Party in Pants Cuts Profits, Raises Prices | News

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Party in Pants Cuts Profits, Raises Prices

ORANGE PARK, Fla. -- At the Orange Park party store it was caught on camera.

"There she goes. One more time. She loads a little bit more, turns her back to the door and loads a little bit more and she's on her way home," said Dana Zaifert.

Zaifert was pointing to a shoplifter stuffing his merchandise into her pants.

"This is pretty disgusting," he said.

Zaifert owns three Party City stores, and he said the economic downturn has inflated the shoplifting problem.

"Ticked up immediately and it has been worst ever since," said Zaifert.

He said the thieves are taking the wind out of his profits.

"It is appalling. Business is business and shrinkage is part of business," said Zaifert. "From a societal point of view, it is appalling."

The Clay County Sheriff's Office gave us a snapshot of the problem:

In 2009, there were 759 cases of retail thefts. In 2010 the numbers went down to 680, but in 2011 it spiked to 765 cases with 641 arrests.

It has gotten so bad the Party City store expanded its monitoring systems; it went from eight cameras to 32 cameras per store.

"It has actually helped us," he said.

Caught on camera: A woman in the Regency Party City store who uses a large sign to hide behind while she stuffs the merchandise into a big bag.

Then she switched positions with an accomplice who took more merchandise and stuffed her pants.

"I was angry and all my employees were sick that we missed that one," said Zaifert. "They're not afraid of what is going to happen to them."

Zaifert said four days later a woman, wearing the same clothing, went into his Orange Park store and stuffs her pants again.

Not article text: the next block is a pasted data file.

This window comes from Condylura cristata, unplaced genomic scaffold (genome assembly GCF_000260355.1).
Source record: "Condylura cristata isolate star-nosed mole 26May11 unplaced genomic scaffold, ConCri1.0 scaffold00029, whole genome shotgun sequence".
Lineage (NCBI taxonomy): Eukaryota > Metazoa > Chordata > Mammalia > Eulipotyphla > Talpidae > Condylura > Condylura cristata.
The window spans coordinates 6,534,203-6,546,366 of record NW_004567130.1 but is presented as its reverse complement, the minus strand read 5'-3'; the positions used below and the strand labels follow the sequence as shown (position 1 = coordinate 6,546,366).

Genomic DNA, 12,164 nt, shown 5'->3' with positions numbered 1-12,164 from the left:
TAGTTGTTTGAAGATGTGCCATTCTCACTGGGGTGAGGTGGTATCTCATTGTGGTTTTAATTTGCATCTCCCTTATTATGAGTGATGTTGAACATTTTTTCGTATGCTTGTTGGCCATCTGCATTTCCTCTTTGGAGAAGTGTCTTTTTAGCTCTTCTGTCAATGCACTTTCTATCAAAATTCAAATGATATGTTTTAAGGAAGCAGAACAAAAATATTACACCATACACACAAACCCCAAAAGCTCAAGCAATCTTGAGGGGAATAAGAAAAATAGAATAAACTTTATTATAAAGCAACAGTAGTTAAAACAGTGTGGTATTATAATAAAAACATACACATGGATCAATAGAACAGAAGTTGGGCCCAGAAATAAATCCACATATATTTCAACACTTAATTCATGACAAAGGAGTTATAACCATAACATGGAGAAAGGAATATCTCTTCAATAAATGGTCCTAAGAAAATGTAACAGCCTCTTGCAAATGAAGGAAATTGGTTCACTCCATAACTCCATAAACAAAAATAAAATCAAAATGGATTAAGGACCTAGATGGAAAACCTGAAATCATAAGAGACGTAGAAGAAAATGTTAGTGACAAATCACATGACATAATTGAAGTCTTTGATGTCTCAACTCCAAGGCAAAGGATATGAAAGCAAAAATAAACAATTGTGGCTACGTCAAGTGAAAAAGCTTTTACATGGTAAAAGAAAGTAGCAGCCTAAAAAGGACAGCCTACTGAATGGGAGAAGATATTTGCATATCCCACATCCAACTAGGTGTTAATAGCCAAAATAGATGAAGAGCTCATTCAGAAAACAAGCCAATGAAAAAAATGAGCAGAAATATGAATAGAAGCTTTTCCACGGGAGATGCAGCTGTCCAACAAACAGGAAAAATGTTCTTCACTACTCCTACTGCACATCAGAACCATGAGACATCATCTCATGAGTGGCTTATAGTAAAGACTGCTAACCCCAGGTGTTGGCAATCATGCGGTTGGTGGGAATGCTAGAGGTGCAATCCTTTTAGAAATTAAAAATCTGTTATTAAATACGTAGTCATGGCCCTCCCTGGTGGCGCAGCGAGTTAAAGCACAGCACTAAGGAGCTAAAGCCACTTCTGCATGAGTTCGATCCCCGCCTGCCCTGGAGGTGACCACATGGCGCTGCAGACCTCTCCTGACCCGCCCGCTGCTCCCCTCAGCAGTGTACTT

She got away, but the cameras never blink and have caught shoplifters of all race, all age, all gender even with disabilities.

We saw an elderly looking couple using their wheel chairs to hide their stuff.

"She hands the stuff behind to him he loads up her cart and chair," said Zaifert.

Frustrated by the increased cases of shoplifting, Zaifert has taken a tough stance.

"I don't care the age, the sex, the race the dollar amount I will prosecute 100%," he said.

Recently store employees tried to keep a woman suspected of shoplifting from leaving the store by standing in front of the door while they waited for police, but as soon as she saw an opportunity to run she dashed out the store. 

Zaifert would not give us a dollar amount of his losses, but he said they add up and then they're passed on to customers.

"Everybody, every one pays more because shrinkage is figured into the mark up. It is always going to get passed on to the customers. You are going to pay more because somebody does not pay at all," he said.

Zaifert said he will do whatever it takes to keep the party crashers out of his Party City stores.

"We just don't let them get away with it," he said.

We wanted to know the scope of the problem in Duval County, but JSO has yet to provide the information.
















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